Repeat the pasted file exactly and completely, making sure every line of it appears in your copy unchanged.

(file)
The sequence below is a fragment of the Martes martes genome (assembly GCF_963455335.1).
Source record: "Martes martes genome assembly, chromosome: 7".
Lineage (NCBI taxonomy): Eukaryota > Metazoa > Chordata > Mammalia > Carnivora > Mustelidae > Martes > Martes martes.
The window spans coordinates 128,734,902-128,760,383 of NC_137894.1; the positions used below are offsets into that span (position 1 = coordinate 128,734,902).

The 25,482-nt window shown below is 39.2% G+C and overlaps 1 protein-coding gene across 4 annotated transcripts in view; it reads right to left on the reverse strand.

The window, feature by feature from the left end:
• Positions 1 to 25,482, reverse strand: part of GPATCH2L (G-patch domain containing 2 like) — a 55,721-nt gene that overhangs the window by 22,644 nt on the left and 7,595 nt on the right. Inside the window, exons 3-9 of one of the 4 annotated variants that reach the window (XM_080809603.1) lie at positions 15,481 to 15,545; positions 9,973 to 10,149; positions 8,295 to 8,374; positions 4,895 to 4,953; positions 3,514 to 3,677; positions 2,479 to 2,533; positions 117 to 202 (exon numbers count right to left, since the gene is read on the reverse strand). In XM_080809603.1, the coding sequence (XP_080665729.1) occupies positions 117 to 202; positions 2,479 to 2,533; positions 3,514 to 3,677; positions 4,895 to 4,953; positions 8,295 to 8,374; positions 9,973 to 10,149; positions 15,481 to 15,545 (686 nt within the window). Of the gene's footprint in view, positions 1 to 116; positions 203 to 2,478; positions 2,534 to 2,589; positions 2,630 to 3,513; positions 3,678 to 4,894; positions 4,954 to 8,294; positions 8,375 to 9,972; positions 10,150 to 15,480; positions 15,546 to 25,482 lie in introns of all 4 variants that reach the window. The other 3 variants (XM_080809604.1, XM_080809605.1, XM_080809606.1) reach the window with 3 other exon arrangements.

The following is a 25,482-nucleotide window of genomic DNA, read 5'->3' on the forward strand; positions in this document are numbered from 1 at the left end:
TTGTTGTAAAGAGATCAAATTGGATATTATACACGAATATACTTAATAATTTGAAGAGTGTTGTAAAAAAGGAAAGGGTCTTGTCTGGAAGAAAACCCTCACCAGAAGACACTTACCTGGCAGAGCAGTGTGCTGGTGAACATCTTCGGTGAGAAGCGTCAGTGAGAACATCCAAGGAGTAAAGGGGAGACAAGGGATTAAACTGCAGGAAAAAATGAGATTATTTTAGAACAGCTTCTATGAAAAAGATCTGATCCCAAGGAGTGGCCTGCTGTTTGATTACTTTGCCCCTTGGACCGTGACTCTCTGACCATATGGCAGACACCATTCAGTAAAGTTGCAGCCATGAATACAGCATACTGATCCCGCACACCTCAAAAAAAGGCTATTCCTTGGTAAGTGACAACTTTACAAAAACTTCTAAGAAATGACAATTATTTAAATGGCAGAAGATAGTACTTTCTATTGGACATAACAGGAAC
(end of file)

The sequence below is a fragment of the Martes martes genome (assembly GCF_963455335.1).
Source record: "Martes martes genome assembly, chromosome: 7".
Lineage (NCBI taxonomy): Eukaryota > Metazoa > Chordata > Mammalia > Carnivora > Mustelidae > Martes > Martes martes.
The window spans coordinates 128,734,902-128,760,383 of NC_137894.1; the positions used below are offsets into that span (position 1 = coordinate 128,734,902).

The 25,482-nt window shown below is 39.2% G+C and overlaps 1 protein-coding gene across 4 annotated transcripts in view; it reads right to left on the reverse strand.

The window, feature by feature from the left end:
• Positions 1 to 25,482, reverse strand: part of GPATCH2L (G-patch domain containing 2 like) — a 55,721-nt gene that overhangs the window by 22,644 nt on the left and 7,595 nt on the right. Inside the window, exons 3-9 of one of the 4 annotated variants that reach the window (XM_080809603.1) lie at positions 15,481 to 15,545; positions 9,973 to 10,149; positions 8,295 to 8,374; positions 4,895 to 4,953; positions 3,514 to 3,677; positions 2,479 to 2,533; positions 117 to 202 (exon numbers count right to left, since the gene is read on the reverse strand). In XM_080809603.1, the coding sequence (XP_080665729.1) occupies positions 117 to 202; positions 2,479 to 2,533; positions 3,514 to 3,677; positions 4,895 to 4,953; positions 8,295 to 8,374; positions 9,973 to 10,149; positions 15,481 to 15,545 (686 nt within the window). Of the gene's footprint in view, positions 1 to 116; positions 203 to 2,478; positions 2,534 to 2,589; positions 2,630 to 3,513; positions 3,678 to 4,894; positions 4,954 to 8,294; positions 8,375 to 9,972; positions 10,150 to 15,480; positions 15,546 to 25,482 lie in introns of all 4 variants that reach the window. The other 3 variants (XM_080809604.1, XM_080809605.1, XM_080809606.1) reach the window with 3 other exon arrangements.

The following is a 25,482-nucleotide window of genomic DNA, read 5'->3' on the forward strand; positions in this document are numbered from 1 at the left end:
TTGTTGTAAAGAGATCAAATTGGATATTATACACGAATATACTTAATAATTTGAAGAGTGTTGTAAAAAAGGAAAGGGTCTTGTCTGGAAGAAAACCCTCACCAGAAGACACTTACCTGGCAGAGCAGTGTGCTGGTGAACATCTTCGGTGAGAAGCGTCAGTGAGAACATCCAAGGAGTAAAGGGGAGACAAGGGATTAAACTGCAGGAAAAAATGAGATTATTTTAGAACAGCTTCTATGAAAAAGATCTGATCCCAAGGAGTGGCCTGCTGTTTGATTACTTTGCCCCTTGGACCGTGACTCTCTGACCATATGGCAGACACCATTCAGTAAAGTTGCAGCCATGAATACAGCATACTGATCCCGCACACCTCAAAAAAAGGCTATTCCTTGGTAAGTGACAACTTTACAAAAACTTCTAAGAAATGACAATTATTTAAATGGCAGAAGATAGTACTTTCTATTGGACATAACAGGAAC